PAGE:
"We are uniquely positioned to take our case and new business model directly to consumers," said a leader of that effort, the primary writer on a TV show that was a blockbuster a decade ago. "This will be the officially sanctioned Hollywood union portal."
Dagres said he had met with one group focused on developing material for potential theatrical distribution and another concentrating on Web series.
At least two additional groups plan to create companies that would distribute material on Facebook or other online gathering places where they might quickly become popular.
Facebook director Jim Breyer, a partner at Silicon Valley venture firm Accel Partners, said he was weighing deals that would rely on Facebook's platform. "It is likely we will make investments in Los Angeles screenwriter/content-oriented companies in 2008," he said.
Accel and Dagres' Spark Capital are among four venture firms that have been meeting with writers since the strike began. Hedge funds are also interested in investing, writers who have met with them said.
The screenwriters have been consulting with writer-entrepreneurs who say they earn their living from their work online by running low-cost operations.
"I basically give them a 'Come on in, the water's grand,' " said news website owner Andrew Breitbart, the coauthor of a 2004 book on celebrity culture who worked on the Drudge Report and Huffington Post websites.
"There is no one answer about what works," Breitbart said. "The great thing about online is you can adapt to the changes."
Another common stop on the educational tour is Kent Nichols, co-creator of the profitable "Ask a Ninja" franchise, a two-man Web operation.
His advice is, "You have to think like Jerry Bruckheimer," the television and movie producer who keeps ownership of everything he makes and tries to wring profit from every revenue stream, including merchandise, advertising and licensing.
Even before the strike, changes were afoot that made the recent ventures possible.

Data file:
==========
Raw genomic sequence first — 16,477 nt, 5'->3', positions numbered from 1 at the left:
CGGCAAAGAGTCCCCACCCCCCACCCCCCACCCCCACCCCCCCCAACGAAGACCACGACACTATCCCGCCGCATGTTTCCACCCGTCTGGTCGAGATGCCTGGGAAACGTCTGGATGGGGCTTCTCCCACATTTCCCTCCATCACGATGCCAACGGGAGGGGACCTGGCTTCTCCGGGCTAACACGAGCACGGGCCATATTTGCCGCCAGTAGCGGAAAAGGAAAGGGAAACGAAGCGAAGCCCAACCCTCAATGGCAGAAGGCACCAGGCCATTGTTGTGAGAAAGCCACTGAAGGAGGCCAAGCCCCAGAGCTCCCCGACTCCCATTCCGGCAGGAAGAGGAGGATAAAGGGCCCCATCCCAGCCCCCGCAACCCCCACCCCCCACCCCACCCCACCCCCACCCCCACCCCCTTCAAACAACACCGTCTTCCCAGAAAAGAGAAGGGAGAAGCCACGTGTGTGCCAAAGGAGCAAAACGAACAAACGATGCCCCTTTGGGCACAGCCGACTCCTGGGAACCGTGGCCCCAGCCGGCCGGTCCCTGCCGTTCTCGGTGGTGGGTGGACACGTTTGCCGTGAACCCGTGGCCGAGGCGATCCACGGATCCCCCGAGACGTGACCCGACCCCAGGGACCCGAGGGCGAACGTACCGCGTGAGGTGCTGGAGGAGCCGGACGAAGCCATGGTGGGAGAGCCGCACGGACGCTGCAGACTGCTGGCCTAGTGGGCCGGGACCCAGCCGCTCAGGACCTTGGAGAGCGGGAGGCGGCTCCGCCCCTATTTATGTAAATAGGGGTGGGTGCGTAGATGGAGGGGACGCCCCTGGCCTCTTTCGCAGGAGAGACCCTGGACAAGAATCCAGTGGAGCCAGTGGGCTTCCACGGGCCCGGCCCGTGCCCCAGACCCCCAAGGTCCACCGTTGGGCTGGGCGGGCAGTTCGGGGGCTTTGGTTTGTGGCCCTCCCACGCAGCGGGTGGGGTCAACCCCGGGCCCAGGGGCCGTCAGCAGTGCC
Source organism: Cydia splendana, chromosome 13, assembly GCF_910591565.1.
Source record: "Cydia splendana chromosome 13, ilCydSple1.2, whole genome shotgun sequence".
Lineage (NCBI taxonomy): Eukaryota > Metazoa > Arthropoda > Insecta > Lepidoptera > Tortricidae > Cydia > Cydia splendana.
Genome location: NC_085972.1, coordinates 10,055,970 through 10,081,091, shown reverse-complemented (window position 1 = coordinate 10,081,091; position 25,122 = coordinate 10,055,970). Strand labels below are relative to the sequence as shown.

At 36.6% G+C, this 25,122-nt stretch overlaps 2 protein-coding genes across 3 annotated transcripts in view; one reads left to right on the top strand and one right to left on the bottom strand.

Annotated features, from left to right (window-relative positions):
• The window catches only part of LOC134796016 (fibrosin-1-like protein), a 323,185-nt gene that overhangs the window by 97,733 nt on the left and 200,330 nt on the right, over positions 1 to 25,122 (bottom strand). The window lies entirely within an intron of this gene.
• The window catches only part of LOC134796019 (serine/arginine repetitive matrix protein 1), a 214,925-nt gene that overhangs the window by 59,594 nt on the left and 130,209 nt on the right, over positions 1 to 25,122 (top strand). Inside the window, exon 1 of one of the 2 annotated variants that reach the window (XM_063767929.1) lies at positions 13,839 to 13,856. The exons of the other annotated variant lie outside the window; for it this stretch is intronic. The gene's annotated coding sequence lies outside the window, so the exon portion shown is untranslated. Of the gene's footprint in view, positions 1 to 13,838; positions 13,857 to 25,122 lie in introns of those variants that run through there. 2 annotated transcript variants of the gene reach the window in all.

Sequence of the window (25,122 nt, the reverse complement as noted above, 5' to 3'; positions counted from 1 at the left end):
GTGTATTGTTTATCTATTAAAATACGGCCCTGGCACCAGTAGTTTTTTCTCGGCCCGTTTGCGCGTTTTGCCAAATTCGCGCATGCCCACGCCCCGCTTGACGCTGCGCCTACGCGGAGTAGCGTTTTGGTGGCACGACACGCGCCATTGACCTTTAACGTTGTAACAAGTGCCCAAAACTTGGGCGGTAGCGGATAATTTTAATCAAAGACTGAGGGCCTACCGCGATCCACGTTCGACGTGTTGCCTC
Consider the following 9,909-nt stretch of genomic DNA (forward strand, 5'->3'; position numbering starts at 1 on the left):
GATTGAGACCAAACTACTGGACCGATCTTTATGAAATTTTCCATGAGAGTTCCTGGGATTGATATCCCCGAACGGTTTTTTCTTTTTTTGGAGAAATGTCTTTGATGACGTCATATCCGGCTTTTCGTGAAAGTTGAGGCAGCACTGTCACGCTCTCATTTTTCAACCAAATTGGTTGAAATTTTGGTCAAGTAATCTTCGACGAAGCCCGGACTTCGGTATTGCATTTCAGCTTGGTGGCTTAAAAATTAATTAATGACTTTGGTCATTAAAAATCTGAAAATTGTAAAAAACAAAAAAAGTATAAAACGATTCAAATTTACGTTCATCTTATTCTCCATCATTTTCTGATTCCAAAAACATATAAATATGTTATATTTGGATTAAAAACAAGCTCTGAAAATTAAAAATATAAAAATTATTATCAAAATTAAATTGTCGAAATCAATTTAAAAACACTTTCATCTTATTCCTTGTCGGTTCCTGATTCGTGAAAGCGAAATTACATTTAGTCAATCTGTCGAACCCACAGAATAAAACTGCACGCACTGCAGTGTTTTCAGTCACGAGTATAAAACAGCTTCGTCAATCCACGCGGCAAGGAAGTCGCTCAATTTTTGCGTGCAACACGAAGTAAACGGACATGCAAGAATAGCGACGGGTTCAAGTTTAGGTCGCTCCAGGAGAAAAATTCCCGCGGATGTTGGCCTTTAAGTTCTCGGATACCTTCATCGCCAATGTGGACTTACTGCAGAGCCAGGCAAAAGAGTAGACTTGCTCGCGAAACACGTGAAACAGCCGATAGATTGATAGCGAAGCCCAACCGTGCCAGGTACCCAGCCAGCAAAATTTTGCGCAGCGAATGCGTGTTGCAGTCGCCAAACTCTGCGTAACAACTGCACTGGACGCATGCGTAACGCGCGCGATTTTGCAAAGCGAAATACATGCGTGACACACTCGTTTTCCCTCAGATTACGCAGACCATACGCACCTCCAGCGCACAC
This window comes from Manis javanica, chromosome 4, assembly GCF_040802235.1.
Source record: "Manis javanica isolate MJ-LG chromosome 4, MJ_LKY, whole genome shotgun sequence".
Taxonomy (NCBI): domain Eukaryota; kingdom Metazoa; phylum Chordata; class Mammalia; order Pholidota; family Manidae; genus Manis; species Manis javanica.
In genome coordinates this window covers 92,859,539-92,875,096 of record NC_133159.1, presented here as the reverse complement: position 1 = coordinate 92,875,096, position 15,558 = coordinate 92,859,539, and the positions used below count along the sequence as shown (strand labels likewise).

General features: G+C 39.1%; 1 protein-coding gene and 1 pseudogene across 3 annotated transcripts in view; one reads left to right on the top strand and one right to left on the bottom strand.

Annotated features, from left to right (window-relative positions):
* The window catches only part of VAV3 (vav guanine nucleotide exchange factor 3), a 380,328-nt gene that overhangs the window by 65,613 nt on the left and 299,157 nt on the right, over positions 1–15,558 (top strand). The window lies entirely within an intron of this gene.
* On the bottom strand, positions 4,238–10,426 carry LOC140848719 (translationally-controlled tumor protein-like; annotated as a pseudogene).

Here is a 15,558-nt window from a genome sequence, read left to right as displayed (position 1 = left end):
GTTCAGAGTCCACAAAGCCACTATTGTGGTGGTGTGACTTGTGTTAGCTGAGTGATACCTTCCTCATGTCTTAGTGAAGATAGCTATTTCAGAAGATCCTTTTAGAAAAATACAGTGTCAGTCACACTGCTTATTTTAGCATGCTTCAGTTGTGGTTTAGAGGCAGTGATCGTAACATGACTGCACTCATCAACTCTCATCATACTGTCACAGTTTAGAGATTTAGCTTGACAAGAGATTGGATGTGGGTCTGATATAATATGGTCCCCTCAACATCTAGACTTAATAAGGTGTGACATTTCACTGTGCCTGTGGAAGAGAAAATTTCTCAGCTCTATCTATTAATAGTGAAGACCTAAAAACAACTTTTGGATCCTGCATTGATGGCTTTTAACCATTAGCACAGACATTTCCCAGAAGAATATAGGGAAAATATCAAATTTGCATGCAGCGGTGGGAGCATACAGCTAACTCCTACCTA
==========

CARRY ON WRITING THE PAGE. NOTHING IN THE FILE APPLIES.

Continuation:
The spread of broadband access has allowed more Americans to watch video online. That has prompted the big entertainment companies and a host of others to put more clips on the Web, which in turn has brought in more viewers.
Among broadband users, the proportion who watch videos at least weekly has risen to 61% from 45% a year ago, market research firm Horowitz Associates Inc. reported this month.
"I think it's a great opportunity," said Silicon Valley investor Gus Tai of Trinity Ventures. "This trend started prior to the strike and is only accelerating."
Some of the writers who are drafting business plans said that if the strike had lasted only a week, they would have just gone back to work. But now they've had time to plot strategy -- and to realize that a prolonged strike with reruns and reality shows filling the airwaves might allow them to grab a wandering audience.
"The companies are pushing us into the embrace of people that are going to cut them out of the loop," marveled one show runner who is tracking the start-up trend but not participating.
"We are one Connecticut hedge-fund checkbook, one Silicon Valley server farm and two creators away from having channels on YouTube, where the studios don't own anything."